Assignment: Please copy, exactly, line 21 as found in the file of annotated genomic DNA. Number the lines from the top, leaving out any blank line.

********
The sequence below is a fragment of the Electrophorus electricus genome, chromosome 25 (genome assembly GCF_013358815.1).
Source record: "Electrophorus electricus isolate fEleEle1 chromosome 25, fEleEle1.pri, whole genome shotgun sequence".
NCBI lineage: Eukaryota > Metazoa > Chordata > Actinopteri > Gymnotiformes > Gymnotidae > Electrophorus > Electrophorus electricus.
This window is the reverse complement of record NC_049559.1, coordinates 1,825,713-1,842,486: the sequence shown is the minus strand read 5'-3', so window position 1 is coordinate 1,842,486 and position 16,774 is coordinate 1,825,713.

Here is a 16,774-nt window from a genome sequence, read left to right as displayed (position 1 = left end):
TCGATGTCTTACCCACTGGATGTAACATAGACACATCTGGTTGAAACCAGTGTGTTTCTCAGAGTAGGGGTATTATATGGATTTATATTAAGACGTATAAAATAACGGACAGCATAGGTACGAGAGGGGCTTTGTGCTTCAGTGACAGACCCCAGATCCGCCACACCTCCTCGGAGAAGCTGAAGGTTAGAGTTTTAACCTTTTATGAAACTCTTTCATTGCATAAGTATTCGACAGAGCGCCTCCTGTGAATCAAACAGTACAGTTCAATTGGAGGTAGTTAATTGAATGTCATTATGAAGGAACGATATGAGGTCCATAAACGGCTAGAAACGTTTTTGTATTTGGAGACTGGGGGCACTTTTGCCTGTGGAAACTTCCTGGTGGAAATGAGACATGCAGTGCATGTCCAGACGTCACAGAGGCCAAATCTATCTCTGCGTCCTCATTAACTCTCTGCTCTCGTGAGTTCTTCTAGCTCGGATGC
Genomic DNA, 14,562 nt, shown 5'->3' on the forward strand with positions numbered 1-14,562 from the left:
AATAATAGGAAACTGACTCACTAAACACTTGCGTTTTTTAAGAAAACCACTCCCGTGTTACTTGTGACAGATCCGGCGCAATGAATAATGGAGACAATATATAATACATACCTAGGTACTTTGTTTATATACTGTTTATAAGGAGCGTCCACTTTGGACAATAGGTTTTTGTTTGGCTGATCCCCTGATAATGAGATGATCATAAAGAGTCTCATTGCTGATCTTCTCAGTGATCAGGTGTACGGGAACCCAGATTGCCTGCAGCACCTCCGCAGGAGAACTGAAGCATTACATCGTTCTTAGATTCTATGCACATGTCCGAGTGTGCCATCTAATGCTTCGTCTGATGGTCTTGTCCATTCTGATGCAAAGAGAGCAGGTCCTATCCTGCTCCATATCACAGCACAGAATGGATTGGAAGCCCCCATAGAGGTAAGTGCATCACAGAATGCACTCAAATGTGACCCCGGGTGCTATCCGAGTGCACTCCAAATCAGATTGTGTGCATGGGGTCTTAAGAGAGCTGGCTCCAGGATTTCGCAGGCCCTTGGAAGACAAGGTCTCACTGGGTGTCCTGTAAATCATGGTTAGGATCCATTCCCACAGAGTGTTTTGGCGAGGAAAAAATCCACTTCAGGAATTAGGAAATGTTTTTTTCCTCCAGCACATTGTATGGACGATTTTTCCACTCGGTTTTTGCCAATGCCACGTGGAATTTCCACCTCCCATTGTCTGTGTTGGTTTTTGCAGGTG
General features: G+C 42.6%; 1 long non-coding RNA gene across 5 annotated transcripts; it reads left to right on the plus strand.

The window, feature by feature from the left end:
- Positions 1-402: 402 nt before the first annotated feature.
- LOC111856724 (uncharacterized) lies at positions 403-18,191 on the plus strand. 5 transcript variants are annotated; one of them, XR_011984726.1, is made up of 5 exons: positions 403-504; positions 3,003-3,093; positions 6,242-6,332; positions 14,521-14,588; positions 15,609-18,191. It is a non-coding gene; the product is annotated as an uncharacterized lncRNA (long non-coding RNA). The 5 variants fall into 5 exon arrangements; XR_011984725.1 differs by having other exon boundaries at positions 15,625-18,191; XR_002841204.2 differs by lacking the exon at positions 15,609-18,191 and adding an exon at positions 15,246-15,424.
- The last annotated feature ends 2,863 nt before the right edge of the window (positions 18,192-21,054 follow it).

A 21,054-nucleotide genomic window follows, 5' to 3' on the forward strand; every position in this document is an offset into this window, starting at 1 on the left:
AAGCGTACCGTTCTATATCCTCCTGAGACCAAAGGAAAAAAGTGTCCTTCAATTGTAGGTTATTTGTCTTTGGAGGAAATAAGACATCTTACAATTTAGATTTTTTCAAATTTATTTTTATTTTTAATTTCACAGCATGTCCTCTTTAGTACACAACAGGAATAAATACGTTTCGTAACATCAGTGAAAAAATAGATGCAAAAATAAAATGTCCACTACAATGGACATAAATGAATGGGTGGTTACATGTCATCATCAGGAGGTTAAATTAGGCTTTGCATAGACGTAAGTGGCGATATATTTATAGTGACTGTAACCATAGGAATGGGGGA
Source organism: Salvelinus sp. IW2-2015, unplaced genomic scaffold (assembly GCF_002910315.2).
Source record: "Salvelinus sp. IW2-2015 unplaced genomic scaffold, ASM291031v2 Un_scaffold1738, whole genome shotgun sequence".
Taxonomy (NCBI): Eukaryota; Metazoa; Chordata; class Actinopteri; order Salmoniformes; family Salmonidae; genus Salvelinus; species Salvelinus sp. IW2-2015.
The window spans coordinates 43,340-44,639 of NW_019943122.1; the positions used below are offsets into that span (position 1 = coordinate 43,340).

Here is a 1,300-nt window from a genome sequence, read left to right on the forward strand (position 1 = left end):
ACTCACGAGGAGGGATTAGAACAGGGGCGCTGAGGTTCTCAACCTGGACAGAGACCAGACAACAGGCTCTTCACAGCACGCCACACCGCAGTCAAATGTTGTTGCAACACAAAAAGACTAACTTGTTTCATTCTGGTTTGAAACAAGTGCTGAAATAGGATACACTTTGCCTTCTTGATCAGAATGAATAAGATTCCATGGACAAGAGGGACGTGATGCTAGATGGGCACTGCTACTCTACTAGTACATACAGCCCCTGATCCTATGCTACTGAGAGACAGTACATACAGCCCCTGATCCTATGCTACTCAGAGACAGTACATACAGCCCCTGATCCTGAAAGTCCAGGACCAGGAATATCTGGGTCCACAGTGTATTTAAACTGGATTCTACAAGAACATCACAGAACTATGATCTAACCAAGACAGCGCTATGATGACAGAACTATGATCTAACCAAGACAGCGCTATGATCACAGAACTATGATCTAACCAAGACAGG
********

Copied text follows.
ACTCACGAGGAGGGATTAGAACAGGGGCGCTGAGGTTCTCAACCTGGACAGAGACCAGACAACAGGCTCTTCACAGCACGCCACACCGCAGTCAAATGTTGTTGCAACACAAAAAGACTAACTTGTTTCATTCTGGTTTGAAACAAGTGCTGAAATAGGATACACTTTGCCTTCTTGATCAGAATGAATAAGATTCCATGGACAAGAGGGACGTGATGCTAGATGGGCACTGCTACTCTACTAGTACATACAGCCCCTGATCCTATGCTACTGAGAGACAGTACATACAGCCCCTGATCCTATGCTACTCAGAGACAGTACATACAGCCCCTGATCCTGAAAGTCCAGGACCAGGAATATCTGGGTCCACAGTGTATTTAAACTGGATTCTACAAGAACATCACAGAACTATGATCTAACCAAGACAGCGCTATGATGACAGAACTATGATCTAACCAAGACAGCGCTATGATCACAGAACTATGATCTAACCAAGACAGG